In order to get Stephen’s name cleared from the management of Erstwhile sites, Celeste (T’Nia Miller) has talked her way into a computer-based job in his firm. However, getting past the credentials has proven more difficult than it looked, so she’s still at it when Stephen storms into the office, having seen Edith’s face on TV. Cue confrontations, Stephen figuring out Bethany’s part, figuring out Celeste had played him to get a job, figuring out she’d known everything and then waving a gun around. Celeste is much more clueless than she looks and assumes he’s planning to shoot her… But it turns out the information security was Stephen’s own doing: he was keeping it all safe until the day he could send it to the police, with the intention of shooting himself straight after. But his nerve (and Kinnear’s acting) falters in talking to Celeste; then slimy Woody stumbles in and presents a more deserving target.
So there we have the main story of family against government concluded, with Edith collapsing and wondering what comes next. What comes next is a truly naff and unnecessary sci-fi epilogue. It’s five years later, and Edith is being interviewed in a lab prior to her mind and thoughts being downloaded onto water (presumably to make sure they’ve captured everything). This is not Cloud Atlas, this is the Doctor Who cutting room floor. It’s saccharine, hasty and laughable.
I honestly regret wasting these six hours on Years and Years, having given it plenty of benefit of the doubt, and I’m glad to read there won’t be a second season. I was nearly gagging with the heroic righteousness towards the end, the redemption, forgiveness and requisite mention of love.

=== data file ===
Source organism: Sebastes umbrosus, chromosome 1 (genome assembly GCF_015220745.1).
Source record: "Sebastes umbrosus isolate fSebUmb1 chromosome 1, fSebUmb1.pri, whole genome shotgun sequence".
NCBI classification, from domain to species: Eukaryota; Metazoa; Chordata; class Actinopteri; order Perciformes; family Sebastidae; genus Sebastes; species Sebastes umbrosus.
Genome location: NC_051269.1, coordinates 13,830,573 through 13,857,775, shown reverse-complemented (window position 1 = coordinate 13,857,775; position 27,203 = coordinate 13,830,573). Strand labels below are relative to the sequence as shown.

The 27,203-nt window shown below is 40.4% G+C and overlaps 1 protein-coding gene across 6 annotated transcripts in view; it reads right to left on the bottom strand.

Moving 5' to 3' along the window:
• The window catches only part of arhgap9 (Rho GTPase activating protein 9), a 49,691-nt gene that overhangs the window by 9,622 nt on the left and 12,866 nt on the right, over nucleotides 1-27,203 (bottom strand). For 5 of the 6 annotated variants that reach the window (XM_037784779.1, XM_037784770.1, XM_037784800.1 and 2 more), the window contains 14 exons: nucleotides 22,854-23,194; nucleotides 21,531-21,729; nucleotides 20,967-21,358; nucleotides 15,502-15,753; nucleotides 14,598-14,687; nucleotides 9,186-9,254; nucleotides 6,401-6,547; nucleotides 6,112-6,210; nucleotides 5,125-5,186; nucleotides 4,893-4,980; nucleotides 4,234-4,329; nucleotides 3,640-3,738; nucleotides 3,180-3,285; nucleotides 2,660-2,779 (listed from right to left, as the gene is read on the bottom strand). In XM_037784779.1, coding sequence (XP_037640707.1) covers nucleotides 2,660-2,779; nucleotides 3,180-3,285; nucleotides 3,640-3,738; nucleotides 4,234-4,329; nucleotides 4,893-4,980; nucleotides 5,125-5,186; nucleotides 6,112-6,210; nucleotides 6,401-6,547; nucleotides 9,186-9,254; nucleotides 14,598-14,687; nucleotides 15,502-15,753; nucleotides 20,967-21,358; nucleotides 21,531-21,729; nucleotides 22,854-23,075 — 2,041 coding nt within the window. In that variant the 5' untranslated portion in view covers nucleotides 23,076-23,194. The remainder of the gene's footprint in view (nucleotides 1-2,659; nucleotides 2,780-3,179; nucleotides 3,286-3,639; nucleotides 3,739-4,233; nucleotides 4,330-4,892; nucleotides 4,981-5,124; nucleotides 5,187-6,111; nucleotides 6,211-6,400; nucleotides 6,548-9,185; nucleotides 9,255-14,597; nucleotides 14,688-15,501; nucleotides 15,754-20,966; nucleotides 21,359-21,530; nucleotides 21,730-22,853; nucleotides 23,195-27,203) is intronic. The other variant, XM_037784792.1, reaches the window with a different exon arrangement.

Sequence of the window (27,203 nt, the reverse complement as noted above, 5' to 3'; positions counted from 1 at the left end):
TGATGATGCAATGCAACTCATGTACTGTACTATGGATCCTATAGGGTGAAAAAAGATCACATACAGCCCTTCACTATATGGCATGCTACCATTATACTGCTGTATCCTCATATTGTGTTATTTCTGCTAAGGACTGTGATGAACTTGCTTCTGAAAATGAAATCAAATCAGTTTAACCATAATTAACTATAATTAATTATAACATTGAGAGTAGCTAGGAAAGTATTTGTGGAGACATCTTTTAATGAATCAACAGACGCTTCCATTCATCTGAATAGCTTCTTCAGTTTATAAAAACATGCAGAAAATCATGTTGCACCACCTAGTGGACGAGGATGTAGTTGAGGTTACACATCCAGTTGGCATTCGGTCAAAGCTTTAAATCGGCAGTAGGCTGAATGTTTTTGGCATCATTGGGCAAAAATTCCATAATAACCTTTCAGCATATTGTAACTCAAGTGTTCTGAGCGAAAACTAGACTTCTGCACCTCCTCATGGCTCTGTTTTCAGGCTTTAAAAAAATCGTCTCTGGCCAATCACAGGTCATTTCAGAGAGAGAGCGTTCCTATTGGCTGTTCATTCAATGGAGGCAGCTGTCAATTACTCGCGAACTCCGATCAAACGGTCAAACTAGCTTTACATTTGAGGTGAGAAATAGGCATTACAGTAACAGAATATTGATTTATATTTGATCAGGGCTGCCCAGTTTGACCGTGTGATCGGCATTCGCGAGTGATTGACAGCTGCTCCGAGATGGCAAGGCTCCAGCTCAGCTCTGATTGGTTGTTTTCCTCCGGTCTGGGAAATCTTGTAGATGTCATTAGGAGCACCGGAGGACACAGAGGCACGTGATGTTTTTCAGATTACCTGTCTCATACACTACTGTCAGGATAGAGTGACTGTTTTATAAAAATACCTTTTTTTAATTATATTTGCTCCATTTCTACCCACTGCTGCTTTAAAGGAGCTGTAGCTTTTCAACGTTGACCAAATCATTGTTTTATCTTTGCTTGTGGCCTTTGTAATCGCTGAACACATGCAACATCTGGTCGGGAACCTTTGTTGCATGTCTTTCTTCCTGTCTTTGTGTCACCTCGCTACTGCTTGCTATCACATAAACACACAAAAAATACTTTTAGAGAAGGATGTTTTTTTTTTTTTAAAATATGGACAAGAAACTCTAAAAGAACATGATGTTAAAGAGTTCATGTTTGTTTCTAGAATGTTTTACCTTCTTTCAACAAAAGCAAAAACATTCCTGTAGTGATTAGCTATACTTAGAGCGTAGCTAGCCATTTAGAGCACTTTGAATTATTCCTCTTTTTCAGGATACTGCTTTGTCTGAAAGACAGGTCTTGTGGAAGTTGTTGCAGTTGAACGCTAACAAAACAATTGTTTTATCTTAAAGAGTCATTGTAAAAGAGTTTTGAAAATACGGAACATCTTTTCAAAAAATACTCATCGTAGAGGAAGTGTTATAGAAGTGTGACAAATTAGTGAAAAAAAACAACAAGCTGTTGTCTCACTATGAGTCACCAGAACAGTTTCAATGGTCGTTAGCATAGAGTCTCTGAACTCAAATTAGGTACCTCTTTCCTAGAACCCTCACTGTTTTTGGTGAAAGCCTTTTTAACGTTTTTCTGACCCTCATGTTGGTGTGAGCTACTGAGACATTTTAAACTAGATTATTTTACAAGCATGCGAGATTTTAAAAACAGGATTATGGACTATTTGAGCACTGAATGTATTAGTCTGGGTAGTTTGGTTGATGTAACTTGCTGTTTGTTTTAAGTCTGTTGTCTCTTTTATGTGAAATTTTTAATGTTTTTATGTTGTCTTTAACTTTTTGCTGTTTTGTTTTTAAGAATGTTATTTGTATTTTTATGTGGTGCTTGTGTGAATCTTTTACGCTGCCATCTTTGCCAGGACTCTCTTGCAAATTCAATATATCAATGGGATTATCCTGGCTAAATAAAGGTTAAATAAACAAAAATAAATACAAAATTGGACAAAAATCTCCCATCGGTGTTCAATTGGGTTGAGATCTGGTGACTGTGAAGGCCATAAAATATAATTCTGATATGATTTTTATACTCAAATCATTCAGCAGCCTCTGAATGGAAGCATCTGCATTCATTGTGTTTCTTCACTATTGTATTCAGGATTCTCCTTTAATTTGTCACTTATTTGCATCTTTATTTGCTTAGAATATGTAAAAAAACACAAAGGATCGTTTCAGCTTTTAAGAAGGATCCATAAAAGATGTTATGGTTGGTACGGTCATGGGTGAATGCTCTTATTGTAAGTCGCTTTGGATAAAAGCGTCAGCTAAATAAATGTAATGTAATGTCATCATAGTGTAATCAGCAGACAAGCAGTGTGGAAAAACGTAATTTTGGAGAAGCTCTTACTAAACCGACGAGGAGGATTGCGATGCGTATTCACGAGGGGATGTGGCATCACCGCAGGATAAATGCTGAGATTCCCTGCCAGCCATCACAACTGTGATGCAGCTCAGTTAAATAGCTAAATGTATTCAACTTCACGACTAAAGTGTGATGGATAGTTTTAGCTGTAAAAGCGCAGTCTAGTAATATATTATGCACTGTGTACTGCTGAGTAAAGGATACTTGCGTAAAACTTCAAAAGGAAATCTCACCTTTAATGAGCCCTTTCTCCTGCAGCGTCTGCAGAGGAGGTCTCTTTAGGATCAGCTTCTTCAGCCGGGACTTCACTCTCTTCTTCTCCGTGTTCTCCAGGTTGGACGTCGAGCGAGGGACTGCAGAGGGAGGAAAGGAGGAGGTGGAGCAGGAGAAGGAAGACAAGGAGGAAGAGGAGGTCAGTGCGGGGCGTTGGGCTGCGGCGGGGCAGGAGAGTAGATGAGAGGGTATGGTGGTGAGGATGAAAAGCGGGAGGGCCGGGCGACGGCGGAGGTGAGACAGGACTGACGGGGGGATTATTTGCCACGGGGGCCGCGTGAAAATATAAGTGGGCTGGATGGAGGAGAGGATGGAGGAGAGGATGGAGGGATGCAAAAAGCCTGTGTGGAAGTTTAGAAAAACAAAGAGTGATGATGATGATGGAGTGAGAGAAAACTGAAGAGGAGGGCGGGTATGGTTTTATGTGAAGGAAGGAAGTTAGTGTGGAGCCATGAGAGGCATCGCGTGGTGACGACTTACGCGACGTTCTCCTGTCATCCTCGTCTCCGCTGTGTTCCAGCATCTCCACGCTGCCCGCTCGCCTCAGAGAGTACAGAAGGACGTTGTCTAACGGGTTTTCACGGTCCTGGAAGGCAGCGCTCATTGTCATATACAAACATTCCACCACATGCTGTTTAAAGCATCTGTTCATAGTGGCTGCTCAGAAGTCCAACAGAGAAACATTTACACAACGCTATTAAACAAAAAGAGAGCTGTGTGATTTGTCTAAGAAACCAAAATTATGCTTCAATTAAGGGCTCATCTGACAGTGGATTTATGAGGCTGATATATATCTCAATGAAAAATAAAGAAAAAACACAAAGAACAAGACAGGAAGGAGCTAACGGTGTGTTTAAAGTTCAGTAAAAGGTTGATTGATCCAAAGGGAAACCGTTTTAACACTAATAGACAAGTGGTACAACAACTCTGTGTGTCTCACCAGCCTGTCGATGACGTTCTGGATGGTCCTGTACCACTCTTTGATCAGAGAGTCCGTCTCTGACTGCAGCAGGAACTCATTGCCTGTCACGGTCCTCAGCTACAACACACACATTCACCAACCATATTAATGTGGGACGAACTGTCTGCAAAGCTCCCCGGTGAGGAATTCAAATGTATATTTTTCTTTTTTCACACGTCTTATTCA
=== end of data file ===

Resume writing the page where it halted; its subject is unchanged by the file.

One more thing to mention, before I turn to something more rewarding. Although many people have praised the treatment of “strong female characters” throughout this series, there was a moment in Years and Years episode 6 which brought home to me just how condescending their treatment actually is: essentially we are presented with plucky women breaking barriers, and when Muriel called “good girl!” to her granddaughter on the TV screen, that summed it up for me and turned me right off.
The message that any family and any individual can make a difference is a valid one, of course; and fortunately Edith mentioned in her closing scene that there were many whistleblowers against the camps, not just her family. But this was a dreadful way to deliver the message, especially as it became more of a joke at the end. I liked seeing the tribute to Davies’ late husband at the credits, of course; but placing it straight after images of Vivienne Rook running away, and Edith talking through the ether was simply disrespectful. Fingers crossed those who are ready to hear such a message are more receptive to this series than me.
Alix has been writing for Ready Steady Cut since November 2017. They cover a wide variety, including genre festivals, and especially appreciates wit and representation on screen.